Iyanu wants nothing more than to fly under the radar at Wodebury Hall, a prestigious English boarding school where fitting in is everything. But then someone steals the photographs she took at a matchmaking event and spreads them throughout the school. The photos are all captioned with shocking secrets—including one about her estranged cousin, Kitan. Lies, betrayals, scandals: No one’s sure what’s true and what’s not, and everyone thinks Iyanu started it all. Kitan and Iyanu begin investigating—one seeking the truth behind the secret she received and the other determined to clear her name—but along the way, they discover the school may have even darker secrets.
Everyone’s Thinking It (Balzer + Bray, $19.99, 9780063225671) is an intense mystery about privilege and community. The story unfolds through two perspectives: Iyanu, a self-proclaimed outcast and photographer, and Kitan, desperate to keep her place in the school’s most popular trio.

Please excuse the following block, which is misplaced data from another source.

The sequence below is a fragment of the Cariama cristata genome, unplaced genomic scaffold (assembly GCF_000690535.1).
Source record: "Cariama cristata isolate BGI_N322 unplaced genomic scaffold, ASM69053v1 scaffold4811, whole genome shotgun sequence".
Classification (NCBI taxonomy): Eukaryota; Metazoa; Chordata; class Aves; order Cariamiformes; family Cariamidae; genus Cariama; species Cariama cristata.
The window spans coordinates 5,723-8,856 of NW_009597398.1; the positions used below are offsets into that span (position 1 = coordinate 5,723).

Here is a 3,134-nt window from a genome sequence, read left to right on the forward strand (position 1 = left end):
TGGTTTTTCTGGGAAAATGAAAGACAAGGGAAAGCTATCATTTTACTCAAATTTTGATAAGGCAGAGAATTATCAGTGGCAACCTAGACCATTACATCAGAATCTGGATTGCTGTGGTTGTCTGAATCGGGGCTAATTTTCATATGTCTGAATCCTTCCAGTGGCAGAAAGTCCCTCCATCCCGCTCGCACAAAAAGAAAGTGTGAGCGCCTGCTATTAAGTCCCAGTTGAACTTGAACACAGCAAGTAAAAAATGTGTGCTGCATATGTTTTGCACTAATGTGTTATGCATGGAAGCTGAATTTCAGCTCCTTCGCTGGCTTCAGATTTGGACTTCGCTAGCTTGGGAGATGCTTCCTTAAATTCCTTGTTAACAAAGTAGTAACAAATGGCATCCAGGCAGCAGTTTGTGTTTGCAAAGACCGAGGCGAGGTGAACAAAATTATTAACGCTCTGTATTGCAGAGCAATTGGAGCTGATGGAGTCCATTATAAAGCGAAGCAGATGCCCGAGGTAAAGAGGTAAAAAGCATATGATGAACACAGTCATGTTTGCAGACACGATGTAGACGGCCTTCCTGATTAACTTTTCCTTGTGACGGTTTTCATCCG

Though they’re both Nigerian students in a majority white and upper-class environment, Iyanu and Kitan have developed completely different approaches to the Wodebury experience. Iyanu cuts herself off from anyone who could hurt her, while Kitan is willing to compartmentalize her pain in order to fit in. The stolen photos challenge Iyanu and Kitan to ask themselves hard questions: What would it mean to let yourself be seen? What do we lose when we give up our personal beliefs in order to please others?
As Iyanu and Kitan explore different ways to build community, they learn how to cut off ties that do more harm than good. Ultimately, they discover the value of being truthful—both to others and to themselves.
Sharp social commentary, compelling plot twists and tender moments of love make Everyone’s Thinking It a fun, insightful mystery and a great read for anyone seeking a mature YA novel that’s true to the experience of growing up.